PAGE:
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A highly addictive Flash puzzle game consisting of a power source with one to three outlets, a series of "wires" of three shapes (L, I, and T), and a bunch of devices, all laid out on a rectangular grid. Essentially, route power from the power source, through all of the wires, to the devices by rotating the different squares of the grid. The game has a similar mentality to Minesweeper in that if you know that a certain square must have a particular orientation, then it follows that other grids must have known orientations as well. However, Net has more complex logic chains, no "death", and an annoying piano song that can fortunately be turned off. Also reminiscent of PipeDream?, but with no time pressure except for its influence on score.

There are two different forms of the game (discounting the grid size variations): non-wrapping and wrapping walls. In the former version, all of the walls are solid barriers, which makes the game for the most part not too difficult. The number of orientations you can lock down at the beginning of the game is fairly large (for example, if you ever see three devices, or two devices and a wall lined up next to each other, then you know the middle one points toward the interior of the grid). This version of the game, of course, nets (heh) you a lower HighScore. In the latter version, connections can be formed across the edges of the grid; essentially the grid is toroidal. Typically you only get a few locked orientations at the start and you need to use all of them, whereas in the non-wrapping form you can probably start anywhere with good success rates.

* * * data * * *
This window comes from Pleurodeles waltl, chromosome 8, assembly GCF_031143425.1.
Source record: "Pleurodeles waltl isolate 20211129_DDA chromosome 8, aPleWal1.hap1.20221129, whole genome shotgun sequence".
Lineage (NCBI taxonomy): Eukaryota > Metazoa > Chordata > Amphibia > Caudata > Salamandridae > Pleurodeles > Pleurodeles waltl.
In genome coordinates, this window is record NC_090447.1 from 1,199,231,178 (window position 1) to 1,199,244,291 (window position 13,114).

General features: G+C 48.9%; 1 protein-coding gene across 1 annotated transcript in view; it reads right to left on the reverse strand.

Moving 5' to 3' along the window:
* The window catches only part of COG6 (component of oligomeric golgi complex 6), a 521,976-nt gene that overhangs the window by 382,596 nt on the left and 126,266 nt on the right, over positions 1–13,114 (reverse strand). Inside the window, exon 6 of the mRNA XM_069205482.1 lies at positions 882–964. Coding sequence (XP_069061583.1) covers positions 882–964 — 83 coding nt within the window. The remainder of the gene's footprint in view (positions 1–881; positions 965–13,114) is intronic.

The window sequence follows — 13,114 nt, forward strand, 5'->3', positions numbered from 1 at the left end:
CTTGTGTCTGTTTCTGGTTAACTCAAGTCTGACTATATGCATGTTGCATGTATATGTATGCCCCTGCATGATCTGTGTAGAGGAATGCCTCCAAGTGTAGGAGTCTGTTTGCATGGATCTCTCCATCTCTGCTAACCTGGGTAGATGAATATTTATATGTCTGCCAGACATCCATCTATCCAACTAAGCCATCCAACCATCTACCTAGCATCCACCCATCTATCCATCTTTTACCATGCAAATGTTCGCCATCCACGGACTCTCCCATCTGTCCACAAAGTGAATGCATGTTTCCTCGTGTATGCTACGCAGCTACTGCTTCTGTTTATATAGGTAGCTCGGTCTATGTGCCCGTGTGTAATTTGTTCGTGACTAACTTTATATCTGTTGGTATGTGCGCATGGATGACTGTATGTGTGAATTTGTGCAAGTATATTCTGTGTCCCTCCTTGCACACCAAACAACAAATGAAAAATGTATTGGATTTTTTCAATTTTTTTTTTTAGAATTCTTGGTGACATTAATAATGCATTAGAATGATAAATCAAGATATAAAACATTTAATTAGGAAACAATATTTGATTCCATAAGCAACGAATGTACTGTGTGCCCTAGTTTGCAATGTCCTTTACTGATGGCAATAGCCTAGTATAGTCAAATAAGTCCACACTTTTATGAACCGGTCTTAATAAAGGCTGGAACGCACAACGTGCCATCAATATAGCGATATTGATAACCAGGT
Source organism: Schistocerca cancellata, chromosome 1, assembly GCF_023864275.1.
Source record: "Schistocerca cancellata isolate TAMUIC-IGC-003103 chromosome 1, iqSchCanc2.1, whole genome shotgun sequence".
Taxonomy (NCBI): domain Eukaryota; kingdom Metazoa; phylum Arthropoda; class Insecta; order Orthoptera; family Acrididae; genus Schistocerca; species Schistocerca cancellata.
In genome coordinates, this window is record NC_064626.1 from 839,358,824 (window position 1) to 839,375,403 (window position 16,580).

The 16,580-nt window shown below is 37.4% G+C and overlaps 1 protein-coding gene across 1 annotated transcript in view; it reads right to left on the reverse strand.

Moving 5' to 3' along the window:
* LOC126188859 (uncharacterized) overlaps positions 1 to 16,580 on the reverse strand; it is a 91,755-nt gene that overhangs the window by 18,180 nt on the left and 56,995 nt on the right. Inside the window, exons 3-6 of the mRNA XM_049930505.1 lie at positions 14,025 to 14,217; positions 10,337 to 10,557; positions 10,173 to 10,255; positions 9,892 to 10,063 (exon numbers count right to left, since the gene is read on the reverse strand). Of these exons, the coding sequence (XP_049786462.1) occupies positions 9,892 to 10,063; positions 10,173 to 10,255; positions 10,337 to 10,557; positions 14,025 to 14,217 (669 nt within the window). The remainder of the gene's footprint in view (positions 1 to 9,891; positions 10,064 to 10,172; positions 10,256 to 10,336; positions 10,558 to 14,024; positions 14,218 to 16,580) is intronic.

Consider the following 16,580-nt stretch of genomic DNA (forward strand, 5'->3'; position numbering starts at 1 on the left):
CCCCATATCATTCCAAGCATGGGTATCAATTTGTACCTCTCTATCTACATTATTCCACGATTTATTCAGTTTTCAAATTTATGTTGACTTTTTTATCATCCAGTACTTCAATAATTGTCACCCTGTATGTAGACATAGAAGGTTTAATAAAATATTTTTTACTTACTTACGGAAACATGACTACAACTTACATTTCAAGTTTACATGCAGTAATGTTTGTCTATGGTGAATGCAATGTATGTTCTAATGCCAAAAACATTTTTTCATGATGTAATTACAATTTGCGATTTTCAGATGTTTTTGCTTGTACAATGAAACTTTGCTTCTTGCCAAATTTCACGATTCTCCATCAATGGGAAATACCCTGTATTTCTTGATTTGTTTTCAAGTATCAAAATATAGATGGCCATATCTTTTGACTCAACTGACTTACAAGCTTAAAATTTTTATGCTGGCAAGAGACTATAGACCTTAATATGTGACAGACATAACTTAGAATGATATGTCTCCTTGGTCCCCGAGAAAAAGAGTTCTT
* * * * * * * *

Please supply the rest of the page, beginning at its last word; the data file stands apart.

Sounds like a more sophisticated version of [NetWalk] from [Gamos].

I suppose if we like, we can put some standard deductions here. Might as well add some content to the page.

  |      |
 -+--*  -+  *
         |  |
         |  |
  *--+-  *  +-
     |      |

Random question: How does scoring work? Taking 13:40 on a max-size grid with wrapping walls and making 107 moves when 106 were necessary (read: accidentally clicked on the wrong I-shaped wire) nets 449,926 points. Presumably making no mistakes is worth more than working quickly, but are more complicated grids worth more points? In other words, to achieve a maximal high score, must one find a grid where all 143 squares are out of position and then click through them in record time?

I now present, for your edification and enlightenment, the scoring algorithm for the game.

Let n be 0 if you finish the game in the "minimum" number of moves or less. Otherwise, let it be the number of extra moves you required. Let x be the "minimum" number of moves. Let y be the number of seconds it took you to finish the puzzle, if its at least x, otherwise let it be x. Let M be the total number of squares in the grid. Then your score will be the greatest integer less than (1/(n+1)+x/y)*M*5000. At least, this works for every example I have tried; let me know if you find exceptions.

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Last edited December 25, 2003 21:32 (diff)